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Hawthorne: English Men of Letters
Published in 1879, this book is an insightful study of James' great predecessor, Nathaniel Hawthorne. Written by the prolific American-born author and literary critic of the late 19th and early 20th centuries. He spent much of his life in Europe and became a British subject shortly before his death. He is primarily known for novels, novellas and short stories based on them ...more
Paperback, 140 pages
Published April 20th 2007 by Dodo Press
(first published 1879)
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Apr 08, 2017 John Pistelli rated it it was amazing · review of another edition
This short 1879 book is Henry James's critical biography of the man who would at the time have been considered his most distinguished precursor in American fiction, Nathaniel Hawthorne. James was early in his career and was moreover writing Hawthorne as the only entry on an American to appear in a series published in Britain on "English Men of Letters"; he is consequently forced to fight on two fronts throughout his text. On the one hand, he struggles to clear a space for himself in American let ...more
James on Hawthorne: who could ask for anything more. This is the book in which James famously explains what's missing from American life: "no sovereign, no court, no personal loyalty, no aristocracy, no church . . . no palaces, no castles, nor manors, nor old country-houses . . . nor thatched cottages nor ivied ruins; no cathedrals . . . no Oxford . . . no novels, no museums, no pictures, no political society, no sporting class . . . no Epsom nor Ascot."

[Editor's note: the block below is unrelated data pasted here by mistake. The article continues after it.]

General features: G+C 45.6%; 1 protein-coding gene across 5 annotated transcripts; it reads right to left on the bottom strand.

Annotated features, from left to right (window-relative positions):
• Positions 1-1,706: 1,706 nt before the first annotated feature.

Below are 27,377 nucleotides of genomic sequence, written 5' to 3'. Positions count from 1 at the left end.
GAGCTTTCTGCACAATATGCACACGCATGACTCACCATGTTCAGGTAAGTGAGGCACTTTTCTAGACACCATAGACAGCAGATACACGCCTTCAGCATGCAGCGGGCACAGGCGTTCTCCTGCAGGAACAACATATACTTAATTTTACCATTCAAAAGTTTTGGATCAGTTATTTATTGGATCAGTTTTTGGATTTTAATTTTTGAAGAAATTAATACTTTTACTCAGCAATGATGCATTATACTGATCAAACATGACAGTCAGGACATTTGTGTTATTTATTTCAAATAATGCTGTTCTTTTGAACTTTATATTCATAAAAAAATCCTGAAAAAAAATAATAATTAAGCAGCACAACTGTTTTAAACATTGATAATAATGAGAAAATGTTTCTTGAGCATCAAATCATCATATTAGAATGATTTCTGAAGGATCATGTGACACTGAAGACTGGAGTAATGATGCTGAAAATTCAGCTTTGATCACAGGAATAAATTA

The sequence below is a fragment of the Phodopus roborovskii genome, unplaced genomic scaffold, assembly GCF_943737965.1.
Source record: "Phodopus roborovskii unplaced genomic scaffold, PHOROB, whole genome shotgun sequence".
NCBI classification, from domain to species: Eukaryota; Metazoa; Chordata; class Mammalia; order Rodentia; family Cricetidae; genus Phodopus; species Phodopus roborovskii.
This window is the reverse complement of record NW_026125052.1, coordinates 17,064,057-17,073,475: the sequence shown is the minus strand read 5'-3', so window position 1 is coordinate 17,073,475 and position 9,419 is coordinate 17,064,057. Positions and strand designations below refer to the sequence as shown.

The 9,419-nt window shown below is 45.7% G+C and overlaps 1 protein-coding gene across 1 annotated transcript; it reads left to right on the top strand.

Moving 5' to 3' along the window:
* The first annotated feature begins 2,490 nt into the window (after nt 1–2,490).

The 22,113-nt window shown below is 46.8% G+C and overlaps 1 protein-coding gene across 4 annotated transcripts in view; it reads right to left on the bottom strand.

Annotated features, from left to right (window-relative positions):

Wonderfully written and brilliantly perceptive, Henry James's critical biography of Nathaniel Hawthorne, written fairly early in James's career, gives us some invaluable insights into Hawthorne's work--and helps us to appreciate just how profoundly James's own writing (like Melville's) was influenced by the author of "The Scarlet Letter" and "The House of the Seven Gables." Left me with an even greater appreciation for both of these truly great American writers.
I read The Scarlet Letter so early in life and (read no James until my college years) so it was interesting indeed to read this monograph on Hawthorne by James and utterly surprising to percieve how greatly indebted James was to this outstanding American author - especially obvious as I read The Blithedale Romance and began reading The Marble Faun. Very touching are James comments on the Civil War!
feeling the dizziness of James...you gonna have just a complicated theory of placin the works of Hawthorn...but I like it tough, when he tries very hard to justify the "dulness" of Nathaniel which I have never felt...at least what I felt is less than the emotion I got from the works of James, himself...
I really enjoyed reading this - what could be better, one of my favorite authors writing sensitively about another?? James isn't just a fanboy, but he has a generous appreciation of Hawthorne's work. Nice to read after The Other Book that was so mean spirited.
Henry James, OM, son of theologian Henry James Sr., brother of the philosopher and psychologist William James and diarist Alice James, was an American-born author, one of the founders and leaders of a school of realism in fiction. He spent much of his life in England and became a British subject shortly before his death. He is primarily known for a series of major novels in which he portrayed the ...moreMore about Henry James...